Undergrads Want Financial Education – What’s Your Credit Union Waiting For?
But while many students roll their eyes at these commercials, others are scratching their heads wondering how the final set of CARD Act rules–which went into effect on August 22nd–will affect their credit accounts.
It’s my opinion that this is a perfect opportunity for credit unions to reach young adults and help them with financial education. Why?
- The CARD Act is arguably the most important financial change to impact this demographic.
- Young adults WANT to learn how to better manage their money. According to a recent study by Sallie Mae, 84% of undergraduates said they needed more financial education.
- Credit unions that use financial education to guide young adults through these confusing times will gain their loyalty in return.
It’s that second point that’s most interesting… the average undergraduate senior leaves college with $4,100 in credit card debt AND wishes they had known more about managing credit and their finances. That’s where credit unions can make an impact with this demographic; by providing the desired financial education using relevant communication channels.
This is the main reason I’m psyched about my role here at CUNA. I get to help credit unions provide valuable financial information to my demographic using relevant methods such as the Web and in-person seminars.
We all know using a credit card isn’t difficult. It’s HOW to use a credit card that gets tricky. And that’s what I wanted to convey to folks my age with the video I produced for our new Seminar In A Box aimed at those starting out in life. (Credit 101: Do You Pass the Test will be released this fall.)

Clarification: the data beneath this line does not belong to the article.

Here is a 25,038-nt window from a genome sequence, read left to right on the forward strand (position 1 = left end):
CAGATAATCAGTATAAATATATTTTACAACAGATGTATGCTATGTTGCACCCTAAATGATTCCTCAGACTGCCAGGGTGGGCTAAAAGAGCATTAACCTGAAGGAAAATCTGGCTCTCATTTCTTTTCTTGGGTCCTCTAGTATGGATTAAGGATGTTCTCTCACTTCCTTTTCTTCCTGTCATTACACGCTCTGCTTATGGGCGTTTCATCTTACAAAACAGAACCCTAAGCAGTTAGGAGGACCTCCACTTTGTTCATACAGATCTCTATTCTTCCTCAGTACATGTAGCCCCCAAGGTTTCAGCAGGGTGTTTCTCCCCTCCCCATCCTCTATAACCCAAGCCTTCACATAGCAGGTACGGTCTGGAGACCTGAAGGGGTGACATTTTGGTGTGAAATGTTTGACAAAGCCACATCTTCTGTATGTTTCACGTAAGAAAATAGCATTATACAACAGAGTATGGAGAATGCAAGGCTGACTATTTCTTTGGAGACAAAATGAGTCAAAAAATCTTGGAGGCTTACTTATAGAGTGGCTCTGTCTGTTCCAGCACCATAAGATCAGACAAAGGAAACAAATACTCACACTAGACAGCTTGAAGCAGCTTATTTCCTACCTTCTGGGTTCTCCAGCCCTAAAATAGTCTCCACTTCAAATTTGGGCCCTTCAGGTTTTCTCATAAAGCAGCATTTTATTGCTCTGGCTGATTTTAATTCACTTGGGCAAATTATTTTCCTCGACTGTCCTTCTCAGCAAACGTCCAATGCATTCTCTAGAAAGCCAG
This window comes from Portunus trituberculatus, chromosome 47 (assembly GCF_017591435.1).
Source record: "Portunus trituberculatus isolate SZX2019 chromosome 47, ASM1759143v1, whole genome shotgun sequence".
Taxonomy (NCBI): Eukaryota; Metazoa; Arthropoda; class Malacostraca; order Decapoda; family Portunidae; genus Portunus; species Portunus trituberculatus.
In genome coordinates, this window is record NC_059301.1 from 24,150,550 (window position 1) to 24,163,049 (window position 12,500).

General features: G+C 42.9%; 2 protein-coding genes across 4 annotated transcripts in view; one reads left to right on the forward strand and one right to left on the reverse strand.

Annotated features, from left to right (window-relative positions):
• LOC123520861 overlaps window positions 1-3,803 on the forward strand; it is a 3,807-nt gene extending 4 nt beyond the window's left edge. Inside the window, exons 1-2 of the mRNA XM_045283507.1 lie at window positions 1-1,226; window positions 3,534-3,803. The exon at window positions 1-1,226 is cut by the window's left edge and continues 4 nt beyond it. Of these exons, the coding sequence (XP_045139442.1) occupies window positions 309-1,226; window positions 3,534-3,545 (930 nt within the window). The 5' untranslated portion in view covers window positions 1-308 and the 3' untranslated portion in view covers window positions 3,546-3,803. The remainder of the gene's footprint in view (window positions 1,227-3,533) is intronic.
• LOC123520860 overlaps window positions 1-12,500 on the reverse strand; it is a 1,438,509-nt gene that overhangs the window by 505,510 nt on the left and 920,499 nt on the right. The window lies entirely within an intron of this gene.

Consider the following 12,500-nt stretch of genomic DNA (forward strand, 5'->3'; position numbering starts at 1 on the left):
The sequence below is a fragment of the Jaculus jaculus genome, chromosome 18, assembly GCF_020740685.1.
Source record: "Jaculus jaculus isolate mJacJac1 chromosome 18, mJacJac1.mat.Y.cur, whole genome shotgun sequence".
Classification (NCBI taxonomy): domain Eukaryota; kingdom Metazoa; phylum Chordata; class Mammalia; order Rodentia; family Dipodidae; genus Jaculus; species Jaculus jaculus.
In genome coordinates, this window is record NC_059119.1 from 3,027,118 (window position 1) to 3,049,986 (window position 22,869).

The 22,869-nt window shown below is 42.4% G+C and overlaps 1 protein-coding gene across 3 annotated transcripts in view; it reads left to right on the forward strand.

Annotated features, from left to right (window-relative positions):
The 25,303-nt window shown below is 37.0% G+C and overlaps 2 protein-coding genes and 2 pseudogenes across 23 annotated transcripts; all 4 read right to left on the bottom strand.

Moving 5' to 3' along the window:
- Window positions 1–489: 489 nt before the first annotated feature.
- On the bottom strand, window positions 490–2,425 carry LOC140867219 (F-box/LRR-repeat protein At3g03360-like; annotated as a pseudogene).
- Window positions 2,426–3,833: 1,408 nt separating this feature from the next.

Jeremy was awesome, and very candid. I wanted him to tell his story and offer advice based on his experience with credit. Hearing that message and discussing the situation with peers goes a long way and I think it amplifies the rest of the information presented throughout the seminar.
Check out this shortened version of the video…
Jeremy shares more compelling stories in the longer version that’s sure to resonate with the intended audience… like the story about his roommate’s use of credit, his episode with collections, how his credit problems affected his college career, and some advice based on his experiences.
Now it’s your turn… am I off base? Do you think young adults are a lost cause for credit unions? Are there better ways to reach them and gain their loyalty? I have lots to say about this subject–too much for one post–so let’s keep this conversation going!